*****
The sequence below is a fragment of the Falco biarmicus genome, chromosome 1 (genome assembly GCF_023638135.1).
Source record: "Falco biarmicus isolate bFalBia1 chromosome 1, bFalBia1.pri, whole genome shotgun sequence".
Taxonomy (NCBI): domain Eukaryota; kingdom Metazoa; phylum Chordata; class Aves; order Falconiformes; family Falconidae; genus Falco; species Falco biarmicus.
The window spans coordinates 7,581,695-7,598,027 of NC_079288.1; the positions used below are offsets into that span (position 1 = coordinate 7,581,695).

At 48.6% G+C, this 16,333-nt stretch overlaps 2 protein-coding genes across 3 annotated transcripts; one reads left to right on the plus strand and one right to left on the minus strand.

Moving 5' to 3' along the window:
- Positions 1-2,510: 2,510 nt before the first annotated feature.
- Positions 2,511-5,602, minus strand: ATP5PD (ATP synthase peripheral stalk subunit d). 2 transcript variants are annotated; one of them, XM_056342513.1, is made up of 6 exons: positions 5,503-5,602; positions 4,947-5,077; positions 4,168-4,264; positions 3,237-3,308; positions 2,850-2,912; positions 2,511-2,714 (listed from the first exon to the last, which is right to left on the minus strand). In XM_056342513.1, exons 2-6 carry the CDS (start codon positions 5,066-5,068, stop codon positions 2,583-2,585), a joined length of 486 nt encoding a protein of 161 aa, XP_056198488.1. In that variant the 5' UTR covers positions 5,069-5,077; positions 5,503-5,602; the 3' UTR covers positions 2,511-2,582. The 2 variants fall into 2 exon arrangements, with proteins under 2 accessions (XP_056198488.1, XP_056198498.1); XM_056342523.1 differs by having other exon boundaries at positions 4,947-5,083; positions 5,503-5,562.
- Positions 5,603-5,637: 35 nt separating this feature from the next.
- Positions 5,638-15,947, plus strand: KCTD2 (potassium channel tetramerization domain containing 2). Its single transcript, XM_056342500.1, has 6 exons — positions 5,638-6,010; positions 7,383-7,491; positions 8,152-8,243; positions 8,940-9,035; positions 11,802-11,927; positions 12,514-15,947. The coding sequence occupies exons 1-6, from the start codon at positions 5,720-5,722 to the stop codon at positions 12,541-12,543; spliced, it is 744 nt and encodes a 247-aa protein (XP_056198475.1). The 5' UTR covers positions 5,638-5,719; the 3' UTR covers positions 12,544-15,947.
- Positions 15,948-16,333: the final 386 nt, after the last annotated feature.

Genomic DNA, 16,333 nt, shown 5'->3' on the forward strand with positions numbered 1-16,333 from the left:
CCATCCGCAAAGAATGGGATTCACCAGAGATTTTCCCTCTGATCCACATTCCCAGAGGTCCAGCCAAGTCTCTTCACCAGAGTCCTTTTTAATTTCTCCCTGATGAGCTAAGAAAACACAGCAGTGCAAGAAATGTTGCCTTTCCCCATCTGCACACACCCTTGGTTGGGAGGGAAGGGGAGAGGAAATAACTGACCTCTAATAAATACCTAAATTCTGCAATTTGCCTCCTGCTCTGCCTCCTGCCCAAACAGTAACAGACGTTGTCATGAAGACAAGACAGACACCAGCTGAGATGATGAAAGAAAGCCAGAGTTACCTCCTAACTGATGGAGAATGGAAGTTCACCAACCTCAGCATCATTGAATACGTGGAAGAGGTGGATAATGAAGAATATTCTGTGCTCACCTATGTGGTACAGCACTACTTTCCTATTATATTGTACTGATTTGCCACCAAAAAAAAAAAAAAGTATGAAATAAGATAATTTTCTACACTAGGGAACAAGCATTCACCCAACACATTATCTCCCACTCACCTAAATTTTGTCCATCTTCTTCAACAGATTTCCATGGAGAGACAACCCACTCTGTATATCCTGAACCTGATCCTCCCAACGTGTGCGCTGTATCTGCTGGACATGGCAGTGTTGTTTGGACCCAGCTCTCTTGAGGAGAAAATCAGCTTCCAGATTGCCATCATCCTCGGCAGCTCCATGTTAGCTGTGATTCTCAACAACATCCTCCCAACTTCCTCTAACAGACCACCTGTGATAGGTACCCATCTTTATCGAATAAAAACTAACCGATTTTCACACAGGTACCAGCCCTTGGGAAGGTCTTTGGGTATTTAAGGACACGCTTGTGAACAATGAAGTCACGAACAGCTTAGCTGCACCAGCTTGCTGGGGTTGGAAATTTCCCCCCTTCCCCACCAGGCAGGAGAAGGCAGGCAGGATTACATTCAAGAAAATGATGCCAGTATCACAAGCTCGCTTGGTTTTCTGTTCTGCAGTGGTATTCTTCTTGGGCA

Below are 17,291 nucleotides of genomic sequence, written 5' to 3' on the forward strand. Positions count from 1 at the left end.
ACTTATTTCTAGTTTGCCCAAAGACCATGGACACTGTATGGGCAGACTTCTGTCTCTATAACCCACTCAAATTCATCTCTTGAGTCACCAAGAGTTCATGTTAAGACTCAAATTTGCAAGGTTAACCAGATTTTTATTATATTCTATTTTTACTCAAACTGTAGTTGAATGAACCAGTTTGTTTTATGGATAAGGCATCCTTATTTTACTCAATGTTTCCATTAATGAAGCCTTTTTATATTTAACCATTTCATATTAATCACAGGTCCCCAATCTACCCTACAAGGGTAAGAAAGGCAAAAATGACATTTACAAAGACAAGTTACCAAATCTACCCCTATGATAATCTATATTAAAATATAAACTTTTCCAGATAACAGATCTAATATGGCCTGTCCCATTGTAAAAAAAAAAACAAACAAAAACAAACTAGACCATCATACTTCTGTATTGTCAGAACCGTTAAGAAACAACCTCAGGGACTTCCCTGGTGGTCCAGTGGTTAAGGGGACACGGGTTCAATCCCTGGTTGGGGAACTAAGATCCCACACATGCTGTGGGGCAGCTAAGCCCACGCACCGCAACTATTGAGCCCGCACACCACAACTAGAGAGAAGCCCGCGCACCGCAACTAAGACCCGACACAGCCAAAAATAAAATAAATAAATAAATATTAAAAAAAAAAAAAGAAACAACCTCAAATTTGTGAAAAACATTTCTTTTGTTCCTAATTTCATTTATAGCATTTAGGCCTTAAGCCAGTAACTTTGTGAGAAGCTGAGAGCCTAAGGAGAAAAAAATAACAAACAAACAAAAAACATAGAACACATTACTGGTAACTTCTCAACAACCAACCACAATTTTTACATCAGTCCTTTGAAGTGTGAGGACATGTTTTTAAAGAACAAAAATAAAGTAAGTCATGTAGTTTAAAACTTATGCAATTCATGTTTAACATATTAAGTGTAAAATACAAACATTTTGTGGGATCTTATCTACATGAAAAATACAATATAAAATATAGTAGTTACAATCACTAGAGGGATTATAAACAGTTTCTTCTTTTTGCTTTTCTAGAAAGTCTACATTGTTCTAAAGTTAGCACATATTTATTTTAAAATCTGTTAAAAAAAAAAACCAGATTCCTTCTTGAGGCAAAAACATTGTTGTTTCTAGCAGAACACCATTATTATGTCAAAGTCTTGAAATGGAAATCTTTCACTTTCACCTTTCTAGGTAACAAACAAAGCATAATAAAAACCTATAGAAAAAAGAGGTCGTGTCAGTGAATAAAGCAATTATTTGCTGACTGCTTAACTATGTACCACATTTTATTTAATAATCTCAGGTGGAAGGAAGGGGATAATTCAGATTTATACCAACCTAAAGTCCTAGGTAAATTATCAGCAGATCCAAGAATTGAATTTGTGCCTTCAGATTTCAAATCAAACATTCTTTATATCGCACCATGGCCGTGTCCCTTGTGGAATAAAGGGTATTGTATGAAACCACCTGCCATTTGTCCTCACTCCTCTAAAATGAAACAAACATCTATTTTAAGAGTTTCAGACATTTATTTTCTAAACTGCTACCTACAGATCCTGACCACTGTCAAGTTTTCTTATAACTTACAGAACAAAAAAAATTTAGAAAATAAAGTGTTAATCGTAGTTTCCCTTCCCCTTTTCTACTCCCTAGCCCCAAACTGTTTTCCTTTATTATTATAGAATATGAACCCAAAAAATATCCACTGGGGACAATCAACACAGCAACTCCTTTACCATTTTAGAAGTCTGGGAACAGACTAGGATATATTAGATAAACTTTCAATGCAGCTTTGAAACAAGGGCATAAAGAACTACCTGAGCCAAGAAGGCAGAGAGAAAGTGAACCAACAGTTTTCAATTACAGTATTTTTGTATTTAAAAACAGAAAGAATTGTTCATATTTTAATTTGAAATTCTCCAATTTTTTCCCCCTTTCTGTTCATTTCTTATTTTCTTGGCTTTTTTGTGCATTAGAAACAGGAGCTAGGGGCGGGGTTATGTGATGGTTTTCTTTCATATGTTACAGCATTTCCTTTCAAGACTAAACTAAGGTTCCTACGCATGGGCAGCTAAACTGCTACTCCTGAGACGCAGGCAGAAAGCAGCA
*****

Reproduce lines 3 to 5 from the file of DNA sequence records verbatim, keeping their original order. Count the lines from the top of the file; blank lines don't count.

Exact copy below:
Taxonomy (NCBI): domain Eukaryota; kingdom Metazoa; phylum Chordata; class Aves; order Falconiformes; family Falconidae; genus Falco; species Falco biarmicus.
The window spans coordinates 7,581,695-7,598,027 of NC_079288.1; the positions used below are offsets into that span (position 1 = coordinate 7,581,695).

At 48.6% G+C, this 16,333-nt stretch overlaps 2 protein-coding genes across 3 annotated transcripts; one reads left to right on the plus strand and one right to left on the minus strand.